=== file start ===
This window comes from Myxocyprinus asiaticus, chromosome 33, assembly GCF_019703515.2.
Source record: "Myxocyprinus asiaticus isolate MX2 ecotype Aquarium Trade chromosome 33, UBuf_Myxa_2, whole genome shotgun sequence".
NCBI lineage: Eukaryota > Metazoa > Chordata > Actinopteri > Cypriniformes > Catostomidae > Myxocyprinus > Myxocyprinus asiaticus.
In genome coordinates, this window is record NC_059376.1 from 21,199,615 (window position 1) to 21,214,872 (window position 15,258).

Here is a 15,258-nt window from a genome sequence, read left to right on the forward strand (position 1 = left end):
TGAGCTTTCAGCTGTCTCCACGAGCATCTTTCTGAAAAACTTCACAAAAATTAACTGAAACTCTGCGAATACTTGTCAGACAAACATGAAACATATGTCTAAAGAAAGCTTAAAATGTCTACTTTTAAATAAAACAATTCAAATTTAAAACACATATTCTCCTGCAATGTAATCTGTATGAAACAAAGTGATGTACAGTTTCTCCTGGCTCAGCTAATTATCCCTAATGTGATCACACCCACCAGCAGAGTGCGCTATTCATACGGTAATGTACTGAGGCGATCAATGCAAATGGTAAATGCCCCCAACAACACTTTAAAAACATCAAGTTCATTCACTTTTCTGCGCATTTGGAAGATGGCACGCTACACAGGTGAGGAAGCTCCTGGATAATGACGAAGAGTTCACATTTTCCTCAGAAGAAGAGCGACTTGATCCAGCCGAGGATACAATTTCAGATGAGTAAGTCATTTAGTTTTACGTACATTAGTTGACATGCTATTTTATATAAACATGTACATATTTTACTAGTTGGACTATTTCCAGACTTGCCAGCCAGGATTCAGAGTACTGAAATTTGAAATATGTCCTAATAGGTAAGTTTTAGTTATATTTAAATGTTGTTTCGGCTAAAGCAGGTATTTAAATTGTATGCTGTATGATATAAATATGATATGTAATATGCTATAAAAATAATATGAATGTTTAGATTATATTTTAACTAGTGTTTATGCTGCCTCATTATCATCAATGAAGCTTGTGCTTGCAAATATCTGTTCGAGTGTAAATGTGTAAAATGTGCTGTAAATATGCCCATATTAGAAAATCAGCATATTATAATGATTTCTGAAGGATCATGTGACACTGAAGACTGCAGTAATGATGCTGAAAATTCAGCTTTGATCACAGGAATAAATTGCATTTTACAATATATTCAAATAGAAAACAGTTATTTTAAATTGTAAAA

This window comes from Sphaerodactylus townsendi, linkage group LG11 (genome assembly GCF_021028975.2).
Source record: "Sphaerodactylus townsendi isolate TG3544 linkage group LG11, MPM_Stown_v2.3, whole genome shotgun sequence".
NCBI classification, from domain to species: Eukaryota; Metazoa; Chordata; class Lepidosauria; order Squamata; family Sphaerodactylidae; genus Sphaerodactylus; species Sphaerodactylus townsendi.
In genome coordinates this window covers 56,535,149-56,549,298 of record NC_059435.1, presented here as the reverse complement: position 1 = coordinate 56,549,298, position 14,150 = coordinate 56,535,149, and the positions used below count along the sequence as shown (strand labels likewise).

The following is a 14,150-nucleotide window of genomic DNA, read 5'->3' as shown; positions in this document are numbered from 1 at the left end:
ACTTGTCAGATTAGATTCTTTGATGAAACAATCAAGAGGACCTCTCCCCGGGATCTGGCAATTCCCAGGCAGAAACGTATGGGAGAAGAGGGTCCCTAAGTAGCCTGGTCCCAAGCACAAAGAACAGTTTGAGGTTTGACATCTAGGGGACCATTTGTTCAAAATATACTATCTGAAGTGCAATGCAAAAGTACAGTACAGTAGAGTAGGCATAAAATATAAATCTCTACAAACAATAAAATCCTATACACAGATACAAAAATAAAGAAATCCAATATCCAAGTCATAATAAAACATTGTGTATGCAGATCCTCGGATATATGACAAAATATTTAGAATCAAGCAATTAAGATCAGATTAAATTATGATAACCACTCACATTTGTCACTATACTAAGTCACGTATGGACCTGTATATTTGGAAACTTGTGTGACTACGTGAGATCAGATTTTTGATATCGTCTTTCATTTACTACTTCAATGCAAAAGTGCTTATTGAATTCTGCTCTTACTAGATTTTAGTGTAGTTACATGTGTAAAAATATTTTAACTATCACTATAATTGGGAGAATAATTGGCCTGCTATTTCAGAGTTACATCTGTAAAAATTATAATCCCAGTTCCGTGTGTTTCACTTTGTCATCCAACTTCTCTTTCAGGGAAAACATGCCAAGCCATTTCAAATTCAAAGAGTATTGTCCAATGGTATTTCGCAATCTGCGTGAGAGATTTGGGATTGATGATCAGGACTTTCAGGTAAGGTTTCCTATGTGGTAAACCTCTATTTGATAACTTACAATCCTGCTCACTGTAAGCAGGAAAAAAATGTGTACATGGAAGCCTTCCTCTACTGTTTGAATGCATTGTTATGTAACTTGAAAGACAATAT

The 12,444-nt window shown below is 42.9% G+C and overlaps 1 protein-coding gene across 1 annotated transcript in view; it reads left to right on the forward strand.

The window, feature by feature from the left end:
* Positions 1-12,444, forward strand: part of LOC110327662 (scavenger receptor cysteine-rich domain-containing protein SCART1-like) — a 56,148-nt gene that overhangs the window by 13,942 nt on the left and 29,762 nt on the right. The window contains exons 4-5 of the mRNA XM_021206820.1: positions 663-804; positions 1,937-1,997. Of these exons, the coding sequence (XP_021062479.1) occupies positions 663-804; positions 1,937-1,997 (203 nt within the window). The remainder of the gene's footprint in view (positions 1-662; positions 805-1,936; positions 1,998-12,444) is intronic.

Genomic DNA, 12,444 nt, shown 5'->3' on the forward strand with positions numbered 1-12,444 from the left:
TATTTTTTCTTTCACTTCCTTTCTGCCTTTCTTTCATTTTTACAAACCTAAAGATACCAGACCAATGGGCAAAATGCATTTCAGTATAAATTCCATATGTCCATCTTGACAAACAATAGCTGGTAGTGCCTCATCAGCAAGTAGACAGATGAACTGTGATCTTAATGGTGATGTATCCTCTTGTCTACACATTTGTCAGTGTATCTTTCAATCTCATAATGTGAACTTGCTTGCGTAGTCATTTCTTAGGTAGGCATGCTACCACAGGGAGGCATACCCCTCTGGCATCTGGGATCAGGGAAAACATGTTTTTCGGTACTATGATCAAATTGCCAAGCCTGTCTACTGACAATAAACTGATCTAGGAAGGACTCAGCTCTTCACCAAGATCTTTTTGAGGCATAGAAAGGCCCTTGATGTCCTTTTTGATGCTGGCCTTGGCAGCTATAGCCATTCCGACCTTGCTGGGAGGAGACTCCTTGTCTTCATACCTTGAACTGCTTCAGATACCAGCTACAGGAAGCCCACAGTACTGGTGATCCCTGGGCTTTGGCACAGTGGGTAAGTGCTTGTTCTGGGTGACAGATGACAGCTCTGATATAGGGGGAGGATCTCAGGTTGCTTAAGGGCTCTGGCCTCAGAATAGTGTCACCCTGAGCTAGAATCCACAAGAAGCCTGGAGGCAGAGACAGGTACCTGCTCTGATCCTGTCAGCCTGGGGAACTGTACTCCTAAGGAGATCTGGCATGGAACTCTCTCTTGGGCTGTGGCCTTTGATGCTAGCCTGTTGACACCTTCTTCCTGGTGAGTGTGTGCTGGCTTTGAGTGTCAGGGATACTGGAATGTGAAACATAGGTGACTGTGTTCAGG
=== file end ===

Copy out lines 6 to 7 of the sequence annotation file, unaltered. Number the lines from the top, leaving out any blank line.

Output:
TGAGCTTTCAGCTGTCTCCACGAGCATCTTTCTGAAAAACTTCACAAAAATTAACTGAAACTCTGCGAATACTTGTCAGACAAACATGAAACATATGTCTAAAGAAAGCTTAAAATGTCTACTTTTAAATAAAACAATTCAAATTTAAAACACATATTCTCCTGCAATGTAATCTGTATGAAACAAAGTGATGTACAGTTTCTCCTGGCTCAGCTAATTATCCCTAATGTGATCACACCCACCAGCAGAGTGCGCTATTCATACGGTAATGTACTGAGGCGATCAATGCAAATGGTAAATGCCCCCAACAACACTTTAAAAACATCAAGTTCATTCACTTTTCTGCGCATTTGGAAGATGGCACGCTACACAGGTGAGGAAGCTCCTGGATAATGACGAAGAGTTCACATTTTCCTCAGAAGAAGAGCGACTTGATCCAGCCGAGGATACAATTTCAGATGAGTAAGTCATTTAGTTTTACGTACATTAGTTGACATGCTATTTTATATAAACATGTACATATTTTACTAGTTGGACTATTTCCAGACTTGCCAGCCAGGATTCAGAGTACTGAAATTTGAAATATGTCCTAATAGGTAAGTTTTAGTTATATTTAAATGTTGTTTCGGCTAAAGCAGGTATTTAAATTGTATGCTGTATGATATAAATATGATATGTAATATGCTATAAAAATAATATGAATGTTTAGATTATATTTTAACTAGTGTTTATGCTGCCTCATTATCATCAATGAAGCTTGTGCTTGCAAATATCTGTTCGAGTGTAAATGTGTAAAATGTGCTGTAAATATGCCCATATTAGAAAATCAGCATATTATAATGATTTCTGAAGGATCATGTGACACTGAAGACTGCAGTAATGATGCTGAAAATTCAGCTTTGATCACAGGAATAAATTGCATTTTACAATATATTCAAATAGAAAACAGTTATTTTAAATTGTAAAA

This window comes from Sphaerodactylus townsendi, linkage group LG11 (genome assembly GCF_021028975.2).